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11. Timeless Eternity - Phil 181 Fall 2010 11 Timeless...

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Phil 181 Fall 2010 11. Timeless Eternity : Boethius’ Reply to the Divine Foreknowledge Argument I . The Role of Eternity in God’s Foreknowledge On every version of the argument we’ve seen, it is God’s foreknowledge that generates the incompatibility between her existence and free will so long as certain assumptions are granted. According to Pike (and Boethius), God’s infallibility is one of these assumptions, but (as we saw) though this assumption implies that God knows of every human act, it implies nothing about when she knows of them. God’s necessary omniscience alone, then, does not imply that she ever had foreknowledge of our acts. Pike’s argument establishes God’s foreknowledge by adding the assumption that God is eternal where the concept eternity is understood to be temporal, for the essential omniscience assumption in conjunction with the assumption that God is everlasting or sempeternal implies that God knows of our acts before they occur. In light of these considerations, one strategy for reconciling God’s existence with free will is to attribute necessary omniscience to God in such a way as to deny that she has foreknowledge. And given the essential role of the temporal eternity assumption in the inference from omniscience to foreknowledge, one way to pursue that strategy is to deny that God’s eternal existence is in any way temporal. This is exactly what Boethius (480-525 A.D. ) does. II . Introduction to Boethius’ Response A . Boethius’ Theory of Eternity Boethius understands eternity as “the total and perfect possession of endless life.” 1 As beings with a temporal mode of existence, you and I can only ever possess the present parts of our lives, for we’ve already lost the past parts and we have yet to possess the future parts. Therefore, no temporal being—not even an everlasting one—can be eternal in Boethius’ sense. Since God is eternal, it follows that she possesses the whole of her life all at once. This implies that no part of God’s life can occur before or after any other part and, thus, that her life it is not divisible into temporal parts. Oddly, then, God’s existence has no duration! Boethius’ interpretation of God’s eternality makes her existence instantaneous ! B . God’s Mode of Existence 1 The Consolation of Philosophy , book 5, chapter 6. 1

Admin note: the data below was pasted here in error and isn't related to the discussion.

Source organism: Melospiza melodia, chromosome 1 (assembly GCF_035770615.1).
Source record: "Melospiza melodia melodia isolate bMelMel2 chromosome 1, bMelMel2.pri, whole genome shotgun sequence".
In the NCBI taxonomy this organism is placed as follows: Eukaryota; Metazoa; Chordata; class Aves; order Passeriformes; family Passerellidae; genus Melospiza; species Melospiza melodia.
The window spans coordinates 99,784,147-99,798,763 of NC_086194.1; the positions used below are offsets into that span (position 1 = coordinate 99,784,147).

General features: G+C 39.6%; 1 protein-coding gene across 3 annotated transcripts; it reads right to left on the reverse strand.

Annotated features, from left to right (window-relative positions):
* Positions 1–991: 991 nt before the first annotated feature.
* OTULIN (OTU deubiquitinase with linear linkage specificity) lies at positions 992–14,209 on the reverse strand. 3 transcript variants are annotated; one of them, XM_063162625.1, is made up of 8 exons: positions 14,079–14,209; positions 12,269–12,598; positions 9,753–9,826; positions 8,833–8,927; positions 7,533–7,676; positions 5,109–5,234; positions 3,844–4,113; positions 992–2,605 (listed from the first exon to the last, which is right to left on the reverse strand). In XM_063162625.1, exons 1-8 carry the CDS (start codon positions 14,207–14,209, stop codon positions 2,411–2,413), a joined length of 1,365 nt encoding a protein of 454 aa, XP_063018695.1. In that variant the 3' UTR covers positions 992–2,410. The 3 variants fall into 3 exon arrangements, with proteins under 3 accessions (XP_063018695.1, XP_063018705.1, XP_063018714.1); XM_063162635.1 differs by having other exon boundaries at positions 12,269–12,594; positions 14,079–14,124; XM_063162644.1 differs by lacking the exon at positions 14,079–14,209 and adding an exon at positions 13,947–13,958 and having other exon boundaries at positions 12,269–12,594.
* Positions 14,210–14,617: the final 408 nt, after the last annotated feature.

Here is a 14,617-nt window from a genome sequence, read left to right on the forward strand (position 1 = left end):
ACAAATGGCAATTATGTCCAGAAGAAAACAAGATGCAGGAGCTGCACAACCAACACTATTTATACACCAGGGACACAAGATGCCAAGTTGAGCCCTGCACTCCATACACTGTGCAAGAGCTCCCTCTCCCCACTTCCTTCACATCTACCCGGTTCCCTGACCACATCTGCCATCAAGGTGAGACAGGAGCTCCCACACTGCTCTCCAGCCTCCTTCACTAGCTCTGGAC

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Phil 181 Fall 2010 One way for a being to be instantaneous is for it to cease to exist the moment it comes into being, which makes for a bizarre theology. However, Boethius understands God’s existence as atemporal or wholly independent of time. It’s because God exists entirely outside of time that her life has no duration (for that is a temporal concept). So, we can, if we like, describe her existence as instantaneous, but the entirety of her existence is contained in a timeless instant, which cannot pass away. (Of course, it can’t persist, or begin, either.) On Boethius’ conception of eternity, God exists in her entirety in the indivisible, static, and unchanging realm of timelessness.
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